As we age, our bodies change, and we find ourselves struggling with issues we didn’t even think about 10 years before. Part of this change includes the transformation of our lifestyles, including our social lives, eating habits, and exercise routines. The difference in eating behaviours can be a result of many things, such as; an increased/ decreased appetite, a new living space or a decrease/ loss of taste.
Assessing Your Appetite:
When trying to assess your appetite, it is best to look back at how your eating has changed over the last few years. Think back to two years ago – what, and how much did you eat? Are you eating the same kinds of food, and are you eating the same volume of food? If not – why not?
Make a list of what differences there are in your life – did you move, or lose a loved one? Did you used to cook, and now have meals delivered?
Take a look at this list and analyse what you see. Do you think you eat better now than you did two years ago? If so – well done. If not – what are the reasons?
If it’s because you have moved, or lost a loved one, have you spoken to someone (be it a psychologist, counsellor, religious leader) about your feelings? Emotional strain is often reflected in our eating behaviours, as when we are hurting, we often tend to adjust our eating, without realising it. We feel nauseous, have stomach cramps, lose our appetite, or even overeat, all as a way of trying to hide our emotions. This uncontrolled eating behaviour can be detrimental to our health – Overeating may result in gaining weight, which could result in an increased risk of high blood pressure, diabetes, or heart disease. While under-eating can cause someone to lose weight, become frail, which could result in a falling and serious injury.
Ballerinas, tight rope walkers, ice skaters… they seem to have such poise and a natural balance that most of us dont possess. But I want to share a secret with you today… That balance comes from lots and lots of practice. Which shows us that while our balance can worsen with age and different conditions that we cant avoid, it can also improve with practice.
WHAT IS BALANCE?
For one to stay upright, 3 things need to happen:
- Your sensory system accurately portraying information on your body’s position in its environment – Hearing, vision and touch (such as our feet on the floor).
- Your brain processing that information – Neurons and sensory receptors in the brain (i.e. making decisions).
- Your muscles and joints coordinating movement based on the information your brain gives them – Being able to contract and relax your muscles to move how you want to.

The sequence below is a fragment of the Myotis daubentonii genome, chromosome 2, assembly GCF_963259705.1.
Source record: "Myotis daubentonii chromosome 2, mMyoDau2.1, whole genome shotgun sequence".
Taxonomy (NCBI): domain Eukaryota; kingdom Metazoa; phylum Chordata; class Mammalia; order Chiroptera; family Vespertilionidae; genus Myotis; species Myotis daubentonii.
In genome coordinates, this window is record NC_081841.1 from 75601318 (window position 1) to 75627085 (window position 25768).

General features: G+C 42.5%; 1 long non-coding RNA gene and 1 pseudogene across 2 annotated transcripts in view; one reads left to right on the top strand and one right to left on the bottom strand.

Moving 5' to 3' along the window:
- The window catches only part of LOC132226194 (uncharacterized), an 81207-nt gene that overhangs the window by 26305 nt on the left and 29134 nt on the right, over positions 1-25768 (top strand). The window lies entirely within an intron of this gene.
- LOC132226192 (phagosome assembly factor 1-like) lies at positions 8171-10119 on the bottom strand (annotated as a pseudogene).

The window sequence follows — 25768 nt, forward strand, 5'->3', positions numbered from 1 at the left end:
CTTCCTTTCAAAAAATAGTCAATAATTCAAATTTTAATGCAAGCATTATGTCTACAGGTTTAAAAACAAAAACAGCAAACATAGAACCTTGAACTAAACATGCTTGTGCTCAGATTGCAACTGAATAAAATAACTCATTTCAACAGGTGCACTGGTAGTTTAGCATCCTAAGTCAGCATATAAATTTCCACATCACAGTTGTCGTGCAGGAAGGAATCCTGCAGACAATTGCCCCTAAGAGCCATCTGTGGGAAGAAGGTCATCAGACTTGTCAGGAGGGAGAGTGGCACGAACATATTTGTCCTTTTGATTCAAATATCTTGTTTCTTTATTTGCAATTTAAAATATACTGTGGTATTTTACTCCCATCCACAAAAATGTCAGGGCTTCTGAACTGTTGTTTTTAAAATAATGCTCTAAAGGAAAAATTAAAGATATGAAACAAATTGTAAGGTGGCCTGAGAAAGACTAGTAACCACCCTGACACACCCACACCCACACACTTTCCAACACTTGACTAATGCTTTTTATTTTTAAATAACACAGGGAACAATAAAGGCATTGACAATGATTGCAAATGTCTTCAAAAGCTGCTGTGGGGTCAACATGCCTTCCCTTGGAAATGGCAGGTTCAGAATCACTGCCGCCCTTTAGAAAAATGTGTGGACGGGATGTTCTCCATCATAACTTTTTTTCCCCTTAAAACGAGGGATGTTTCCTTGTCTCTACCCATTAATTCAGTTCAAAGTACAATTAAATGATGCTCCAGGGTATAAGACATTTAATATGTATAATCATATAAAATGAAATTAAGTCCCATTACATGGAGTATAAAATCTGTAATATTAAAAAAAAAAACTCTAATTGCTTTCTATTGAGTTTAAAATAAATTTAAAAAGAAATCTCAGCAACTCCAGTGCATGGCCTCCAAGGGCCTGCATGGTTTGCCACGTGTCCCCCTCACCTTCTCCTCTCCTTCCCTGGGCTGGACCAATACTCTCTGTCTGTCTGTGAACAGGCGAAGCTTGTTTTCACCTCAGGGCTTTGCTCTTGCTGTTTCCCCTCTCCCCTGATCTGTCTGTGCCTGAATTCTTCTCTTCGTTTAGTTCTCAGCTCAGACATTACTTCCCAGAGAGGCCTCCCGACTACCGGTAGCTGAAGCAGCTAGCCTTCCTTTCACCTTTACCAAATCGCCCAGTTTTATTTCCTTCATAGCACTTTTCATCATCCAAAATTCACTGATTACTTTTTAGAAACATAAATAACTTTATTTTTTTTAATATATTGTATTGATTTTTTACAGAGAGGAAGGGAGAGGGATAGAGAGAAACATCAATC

These 3 factors are usually an automatic process for our body, and so when we feel our balance worsening, we need to explore which of these steps are not working how they should be. Generally, balance is caused by a variety of factors, so we need to know what these factors can be and work to correct them.
So what are some of the things to be aware of?
- Chronic conditions, such as Parkinson’s or Multiple Sclerosis.
- Poly pharmacy (taking 4 or more medications).
- Hearing Problems (hearing loss, infection, vertigo).
- Vision Problems (poor sight, macular degeneration, cataracts) .
- Low Blood Pressure or Low Blood Sugar.
- Nerve problems.
- Muscle Weakness.
For example, if our brain is not receiving good signals from the eyes, ears and skin, it will affect the information our brain has to work with. So it is important to get glasses and/or hearing aids if function has deteriorated. Or if we have a disease that affects the brain this may compromise motor function and movement, and so we will need to make sure our sensory input and muscle output are stronger to compensate. If our muscles and joints are too weak to carry out the messages they receive, it will be beneficial to stretch and strengthen our muscles to ensure they can adequately respond to the information they are receiving.
With balance, it is a case of practice makes perfect. If you are challenging your muscles in a controlled environment and encouraging them to be aware and responsive to the brain’s messages, your body will respond quickly and efficiently to keep you upright and stable. As a result you have better control, stability and essentially balance.
Our challenge for you this month is to find time to exercise. Many of us do not prioritise exercise, and we suffer as a result. The benefit of exercise on health and balance is very well known; let’s make May a month of finding the balance – not only physical!
Click here to start practicing your balance today!
Do you wake up and need to rub your knees or shoulders or back, because your joints are aching? This is joint pain… There is a variety of pain and a variety of reasons why we experience pain. So today, I want to focus on understanding joint pain, and specifically, why we have MORNING JOINT PAIN
We go to bed… we have a good night of sleep… and yet, we wake feeling like we have been hit by a ton of bricks! You may know that morning stiffness is more common as one gets older… but is it inevitable?
Lets start by looking at some of the causes of morning stiffness:
1. Inactivity – General inactivity leads to muscle weakness and poor flexibility that puts extra strain on our joints.
2. Poor sleep – Interrupted sleep, too much or too little sleep, can affect our joints the next day.